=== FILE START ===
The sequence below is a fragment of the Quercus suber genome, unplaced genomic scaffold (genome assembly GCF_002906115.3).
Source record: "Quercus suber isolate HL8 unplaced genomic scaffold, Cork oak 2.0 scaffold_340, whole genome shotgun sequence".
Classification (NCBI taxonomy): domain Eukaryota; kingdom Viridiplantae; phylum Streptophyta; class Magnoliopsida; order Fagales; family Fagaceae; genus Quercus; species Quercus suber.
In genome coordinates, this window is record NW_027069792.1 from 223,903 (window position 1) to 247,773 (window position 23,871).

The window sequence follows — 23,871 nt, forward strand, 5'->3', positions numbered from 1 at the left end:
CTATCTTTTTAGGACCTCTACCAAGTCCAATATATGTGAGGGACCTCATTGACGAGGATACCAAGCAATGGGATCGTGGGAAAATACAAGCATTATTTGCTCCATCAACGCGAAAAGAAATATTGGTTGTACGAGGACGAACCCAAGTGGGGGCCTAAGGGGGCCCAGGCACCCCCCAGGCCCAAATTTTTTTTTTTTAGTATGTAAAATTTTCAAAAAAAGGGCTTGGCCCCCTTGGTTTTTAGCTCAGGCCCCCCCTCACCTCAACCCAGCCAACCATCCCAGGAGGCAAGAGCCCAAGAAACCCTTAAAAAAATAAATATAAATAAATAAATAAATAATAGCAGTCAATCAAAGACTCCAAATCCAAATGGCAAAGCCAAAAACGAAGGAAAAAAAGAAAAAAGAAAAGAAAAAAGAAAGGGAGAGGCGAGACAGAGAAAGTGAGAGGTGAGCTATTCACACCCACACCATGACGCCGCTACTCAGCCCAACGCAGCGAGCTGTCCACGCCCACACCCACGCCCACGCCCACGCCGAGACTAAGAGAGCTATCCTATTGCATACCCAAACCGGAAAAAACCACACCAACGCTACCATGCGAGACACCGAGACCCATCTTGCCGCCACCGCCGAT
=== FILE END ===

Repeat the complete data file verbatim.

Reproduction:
The sequence below is a fragment of the Quercus suber genome, unplaced genomic scaffold (genome assembly GCF_002906115.3).
Source record: "Quercus suber isolate HL8 unplaced genomic scaffold, Cork oak 2.0 scaffold_340, whole genome shotgun sequence".
Classification (NCBI taxonomy): domain Eukaryota; kingdom Viridiplantae; phylum Streptophyta; class Magnoliopsida; order Fagales; family Fagaceae; genus Quercus; species Quercus suber.
In genome coordinates, this window is record NW_027069792.1 from 223,903 (window position 1) to 247,773 (window position 23,871).

The window sequence follows — 23,871 nt, forward strand, 5'->3', positions numbered from 1 at the left end:
CTATCTTTTTAGGACCTCTACCAAGTCCAATATATGTGAGGGACCTCATTGACGAGGATACCAAGCAATGGGATCGTGGGAAAATACAAGCATTATTTGCTCCATCAACGCGAAAAGAAATATTGGTTGTACGAGGACGAACCCAAGTGGGGGCCTAAGGGGGCCCAGGCACCCCCCAGGCCCAAATTTTTTTTTTTTAGTATGTAAAATTTTCAAAAAAAGGGCTTGGCCCCCTTGGTTTTTAGCTCAGGCCCCCCCTCACCTCAACCCAGCCAACCATCCCAGGAGGCAAGAGCCCAAGAAACCCTTAAAAAAATAAATATAAATAAATAAATAAATAATAGCAGTCAATCAAAGACTCCAAATCCAAATGGCAAAGCCAAAAACGAAGGAAAAAAAGAAAAAAGAAAAGAAAAAAGAAAGGGAGAGGCGAGACAGAGAAAGTGAGAGGTGAGCTATTCACACCCACACCATGACGCCGCTACTCAGCCCAACGCAGCGAGCTGTCCACGCCCACACCCACGCCCACGCCCACGCCGAGACTAAGAGAGCTATCCTATTGCATACCCAAACCGGAAAAAACCACACCAACGCTACCATGCGAGACACCGAGACCCATCTTGCCGCCACCGCCGAT